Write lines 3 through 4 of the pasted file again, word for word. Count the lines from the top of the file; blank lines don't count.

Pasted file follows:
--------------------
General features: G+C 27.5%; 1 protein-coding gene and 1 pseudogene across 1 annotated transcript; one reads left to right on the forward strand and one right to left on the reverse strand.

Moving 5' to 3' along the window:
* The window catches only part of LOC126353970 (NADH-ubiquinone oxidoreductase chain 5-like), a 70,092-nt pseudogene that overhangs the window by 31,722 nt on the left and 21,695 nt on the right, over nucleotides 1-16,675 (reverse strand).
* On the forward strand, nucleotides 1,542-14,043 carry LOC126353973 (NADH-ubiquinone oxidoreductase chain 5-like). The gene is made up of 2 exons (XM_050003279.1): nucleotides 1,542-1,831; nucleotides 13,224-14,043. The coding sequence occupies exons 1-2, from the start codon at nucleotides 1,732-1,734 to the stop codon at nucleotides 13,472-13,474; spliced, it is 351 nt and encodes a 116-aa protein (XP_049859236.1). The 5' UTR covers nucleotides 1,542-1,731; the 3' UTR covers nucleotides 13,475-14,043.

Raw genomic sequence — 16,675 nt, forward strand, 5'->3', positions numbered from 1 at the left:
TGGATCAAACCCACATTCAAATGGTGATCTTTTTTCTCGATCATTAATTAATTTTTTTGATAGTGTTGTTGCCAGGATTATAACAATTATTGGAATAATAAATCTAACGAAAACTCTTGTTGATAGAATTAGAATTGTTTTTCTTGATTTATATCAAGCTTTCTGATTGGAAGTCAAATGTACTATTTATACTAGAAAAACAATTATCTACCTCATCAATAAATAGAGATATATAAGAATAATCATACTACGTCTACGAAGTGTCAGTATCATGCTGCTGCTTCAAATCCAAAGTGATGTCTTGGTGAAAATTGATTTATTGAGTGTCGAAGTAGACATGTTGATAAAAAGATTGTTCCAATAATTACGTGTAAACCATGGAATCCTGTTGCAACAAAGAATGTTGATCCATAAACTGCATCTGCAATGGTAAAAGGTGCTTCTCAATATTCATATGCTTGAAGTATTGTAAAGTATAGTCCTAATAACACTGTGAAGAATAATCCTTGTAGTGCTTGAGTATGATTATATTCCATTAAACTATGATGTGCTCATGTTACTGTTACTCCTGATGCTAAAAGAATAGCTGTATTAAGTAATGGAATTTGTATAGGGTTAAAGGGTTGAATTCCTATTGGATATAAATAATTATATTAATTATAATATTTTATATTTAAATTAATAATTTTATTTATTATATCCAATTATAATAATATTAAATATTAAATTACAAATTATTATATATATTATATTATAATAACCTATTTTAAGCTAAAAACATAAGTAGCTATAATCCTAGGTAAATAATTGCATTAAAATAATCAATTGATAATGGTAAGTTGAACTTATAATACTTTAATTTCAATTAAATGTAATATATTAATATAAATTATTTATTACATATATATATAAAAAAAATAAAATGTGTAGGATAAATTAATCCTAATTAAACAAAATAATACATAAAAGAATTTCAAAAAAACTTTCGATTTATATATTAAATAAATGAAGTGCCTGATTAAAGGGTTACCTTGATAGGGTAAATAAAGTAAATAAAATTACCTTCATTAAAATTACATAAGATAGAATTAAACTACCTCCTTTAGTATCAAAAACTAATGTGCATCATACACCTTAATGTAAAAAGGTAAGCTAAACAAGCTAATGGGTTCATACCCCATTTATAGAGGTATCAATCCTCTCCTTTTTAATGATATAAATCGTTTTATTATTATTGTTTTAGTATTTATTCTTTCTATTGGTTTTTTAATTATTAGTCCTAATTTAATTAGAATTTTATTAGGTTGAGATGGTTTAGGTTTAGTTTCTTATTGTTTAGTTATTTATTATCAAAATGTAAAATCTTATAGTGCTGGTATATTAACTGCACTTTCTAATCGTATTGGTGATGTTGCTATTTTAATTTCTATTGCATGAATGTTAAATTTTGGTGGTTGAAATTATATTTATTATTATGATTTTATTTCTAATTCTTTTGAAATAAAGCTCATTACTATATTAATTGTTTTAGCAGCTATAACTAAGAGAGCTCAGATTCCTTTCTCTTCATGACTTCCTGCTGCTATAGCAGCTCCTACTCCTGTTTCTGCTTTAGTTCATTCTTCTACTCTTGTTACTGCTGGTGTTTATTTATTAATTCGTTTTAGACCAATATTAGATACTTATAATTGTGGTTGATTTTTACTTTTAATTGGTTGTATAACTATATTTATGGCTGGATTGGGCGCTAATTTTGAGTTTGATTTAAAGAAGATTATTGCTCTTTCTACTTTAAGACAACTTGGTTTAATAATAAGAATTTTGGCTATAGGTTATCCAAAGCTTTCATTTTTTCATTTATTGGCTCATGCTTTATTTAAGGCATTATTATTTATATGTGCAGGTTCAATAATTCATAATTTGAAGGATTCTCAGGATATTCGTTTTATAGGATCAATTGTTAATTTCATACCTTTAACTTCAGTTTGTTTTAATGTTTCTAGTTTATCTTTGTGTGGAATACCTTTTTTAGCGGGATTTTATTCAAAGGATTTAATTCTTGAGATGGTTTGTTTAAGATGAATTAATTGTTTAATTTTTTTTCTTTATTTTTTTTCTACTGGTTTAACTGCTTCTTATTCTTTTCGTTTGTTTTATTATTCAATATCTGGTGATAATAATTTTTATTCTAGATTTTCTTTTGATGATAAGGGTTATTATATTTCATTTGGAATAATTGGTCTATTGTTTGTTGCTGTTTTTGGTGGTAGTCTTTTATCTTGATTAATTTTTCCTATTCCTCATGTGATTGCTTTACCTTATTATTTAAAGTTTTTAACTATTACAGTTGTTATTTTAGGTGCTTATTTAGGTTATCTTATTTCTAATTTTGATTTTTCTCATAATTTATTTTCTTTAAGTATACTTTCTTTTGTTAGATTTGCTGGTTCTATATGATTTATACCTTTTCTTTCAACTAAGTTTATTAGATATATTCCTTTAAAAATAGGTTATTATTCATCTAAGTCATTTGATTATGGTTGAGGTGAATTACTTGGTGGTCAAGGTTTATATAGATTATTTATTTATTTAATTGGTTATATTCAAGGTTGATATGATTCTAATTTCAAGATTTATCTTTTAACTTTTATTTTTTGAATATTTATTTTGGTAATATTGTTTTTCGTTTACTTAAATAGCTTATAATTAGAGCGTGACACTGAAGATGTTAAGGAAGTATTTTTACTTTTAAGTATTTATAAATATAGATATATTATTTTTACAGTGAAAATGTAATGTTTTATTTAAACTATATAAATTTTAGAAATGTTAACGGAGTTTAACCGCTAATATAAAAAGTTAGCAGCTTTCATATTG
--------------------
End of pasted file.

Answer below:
* The window catches only part of LOC126353970 (NADH-ubiquinone oxidoreductase chain 5-like), a 70,092-nt pseudogene that overhangs the window by 31,722 nt on the left and 21,695 nt on the right, over nucleotides 1-16,675 (reverse strand).
* On the forward strand, nucleotides 1,542-14,043 carry LOC126353973 (NADH-ubiquinone oxidoreductase chain 5-like). The gene is made up of 2 exons (XM_050003279.1): nucleotides 1,542-1,831; nucleotides 13,224-14,043. The coding sequence occupies exons 1-2, from the start codon at nucleotides 1,732-1,734 to the stop codon at nucleotides 13,472-13,474; spliced, it is 351 nt and encodes a 116-aa protein (XP_049859236.1). The 5' UTR covers nucleotides 1,542-1,731; the 3' UTR covers nucleotides 13,475-14,043.